13. Start the app

On the same page for your Python App, click the “START APP” button at the top of the page. Visit your website ( in the browser.

When I first did this I got a “Permission Denied” error when it tried to access Passenger.json – I don’t know what that is. I think I fixed this by changing permissions like so while SSH’d into the server:

chmod ug+rx ~/git_repositories
chmod ug+rx ~/git_repositories/myrepo

(Let me know if you do or don’t get this problem, and how you fix it.)

14. Add error logging

I couldn’t work out if it’s possible to see any Django errors by default using cPanel’s logging. However, if you add this to your Django settings then it will log tracebacks of errors to the file specified:

LOG_FILE = "/home/cpanelusername/logs/myproject-django-errors.log"

    "version": 1,
    "disable_existing_loggers": False,
    "formatters": {
        "verbose": {
            "format": "{levelname} {asctime} {module} {process:d} {thread:d} {message}",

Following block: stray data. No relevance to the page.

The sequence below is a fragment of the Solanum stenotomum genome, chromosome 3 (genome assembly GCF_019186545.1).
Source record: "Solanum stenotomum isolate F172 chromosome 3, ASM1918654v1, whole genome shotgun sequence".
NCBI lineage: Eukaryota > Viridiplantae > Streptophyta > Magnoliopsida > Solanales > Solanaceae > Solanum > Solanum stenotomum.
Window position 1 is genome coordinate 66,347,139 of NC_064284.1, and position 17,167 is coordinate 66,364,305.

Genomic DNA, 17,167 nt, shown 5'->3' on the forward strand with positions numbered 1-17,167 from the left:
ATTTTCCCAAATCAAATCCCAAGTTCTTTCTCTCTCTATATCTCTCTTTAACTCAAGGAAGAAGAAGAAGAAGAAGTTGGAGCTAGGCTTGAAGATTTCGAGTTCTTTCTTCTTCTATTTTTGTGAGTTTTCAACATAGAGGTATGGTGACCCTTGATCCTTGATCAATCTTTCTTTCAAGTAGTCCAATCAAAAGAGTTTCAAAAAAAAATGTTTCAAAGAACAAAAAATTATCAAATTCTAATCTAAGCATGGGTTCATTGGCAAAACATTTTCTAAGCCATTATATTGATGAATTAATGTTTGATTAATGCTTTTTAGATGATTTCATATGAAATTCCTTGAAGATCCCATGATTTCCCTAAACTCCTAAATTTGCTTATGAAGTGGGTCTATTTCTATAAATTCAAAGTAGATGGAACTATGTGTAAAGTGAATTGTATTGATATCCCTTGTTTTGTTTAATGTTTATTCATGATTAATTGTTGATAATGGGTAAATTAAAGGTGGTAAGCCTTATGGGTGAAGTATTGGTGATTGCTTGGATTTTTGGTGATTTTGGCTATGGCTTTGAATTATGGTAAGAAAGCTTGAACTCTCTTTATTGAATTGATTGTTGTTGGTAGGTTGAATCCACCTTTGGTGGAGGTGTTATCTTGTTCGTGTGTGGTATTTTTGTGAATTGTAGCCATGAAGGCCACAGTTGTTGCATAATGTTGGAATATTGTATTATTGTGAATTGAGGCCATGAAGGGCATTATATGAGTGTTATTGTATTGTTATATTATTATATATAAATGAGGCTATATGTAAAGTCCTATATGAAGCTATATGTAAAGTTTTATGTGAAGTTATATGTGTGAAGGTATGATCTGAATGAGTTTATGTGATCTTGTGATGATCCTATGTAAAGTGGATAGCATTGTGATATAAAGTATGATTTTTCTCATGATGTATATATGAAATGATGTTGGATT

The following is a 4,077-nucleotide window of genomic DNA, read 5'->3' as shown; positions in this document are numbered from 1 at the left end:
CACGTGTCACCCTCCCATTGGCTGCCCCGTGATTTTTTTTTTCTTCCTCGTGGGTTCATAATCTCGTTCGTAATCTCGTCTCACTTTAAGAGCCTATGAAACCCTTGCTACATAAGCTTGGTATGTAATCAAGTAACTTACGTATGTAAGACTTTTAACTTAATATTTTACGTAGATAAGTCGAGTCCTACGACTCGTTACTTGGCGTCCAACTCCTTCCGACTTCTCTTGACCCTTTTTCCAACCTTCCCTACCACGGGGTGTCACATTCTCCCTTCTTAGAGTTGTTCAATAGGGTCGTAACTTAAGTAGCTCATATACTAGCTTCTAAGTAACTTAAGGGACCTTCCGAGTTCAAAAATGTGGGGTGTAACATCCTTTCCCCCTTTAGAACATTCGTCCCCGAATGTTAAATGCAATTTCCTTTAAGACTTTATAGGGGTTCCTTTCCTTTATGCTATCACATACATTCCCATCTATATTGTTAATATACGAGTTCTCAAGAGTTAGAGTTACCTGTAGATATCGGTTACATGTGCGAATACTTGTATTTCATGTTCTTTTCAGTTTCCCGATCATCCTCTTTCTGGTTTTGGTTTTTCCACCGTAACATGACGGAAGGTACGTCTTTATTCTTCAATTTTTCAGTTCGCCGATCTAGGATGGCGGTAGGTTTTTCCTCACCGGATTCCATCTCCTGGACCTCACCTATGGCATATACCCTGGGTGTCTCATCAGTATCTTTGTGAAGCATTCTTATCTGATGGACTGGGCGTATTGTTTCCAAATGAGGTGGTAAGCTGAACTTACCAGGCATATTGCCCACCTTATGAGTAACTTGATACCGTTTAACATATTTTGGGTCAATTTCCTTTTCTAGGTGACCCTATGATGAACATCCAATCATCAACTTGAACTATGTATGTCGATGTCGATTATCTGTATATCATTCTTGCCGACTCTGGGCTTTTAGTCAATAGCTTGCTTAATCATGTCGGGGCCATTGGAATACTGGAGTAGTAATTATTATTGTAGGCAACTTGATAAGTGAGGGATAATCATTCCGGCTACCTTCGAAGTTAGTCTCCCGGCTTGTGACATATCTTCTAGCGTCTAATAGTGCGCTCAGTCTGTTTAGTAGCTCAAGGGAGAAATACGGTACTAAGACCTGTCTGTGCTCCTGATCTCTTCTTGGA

"style": "{",
    "handlers": {
        "file": {
            "level": "ERROR",
            "class": "logging.FileHandler",
            "filename": LOG_FILE,
    "loggers": {
        "django": {
            "handlers": ["file"],
            "level": "ERROR",
            "propagate": True,

15. Set up hosting for media files

If your Django website needs to host “media” files – files and images uploaded through the Django Admin, or through other forms on your website – then the simplest way I could find was to set up a separate subdomain from which to serve them. At least cPanel is good at hosting static files.

  1. In cPanel, in “Subdomains”, make a new subdomain, with a Document Root of ~/

  2. That should have created a directory at that location. Inside it create a text file called .htaccess (note the leading dot) containing this (with your domain name instead):

    <IfModule mod_headers.c>
        Header set Access-Control-Allow-Origin ""
        Header set Access-Control-Allow-Headers "X-Requested-With"

    This enables your Django website to access the files hosted on your new subdomain. You might find you need to set other or different headers there, but this has worked for me so far.

  3. In cPanel, in “Domains”, set “Force HTTPS Redirect” to “On” for

  4. In the Django settings file used on the server, set these settings: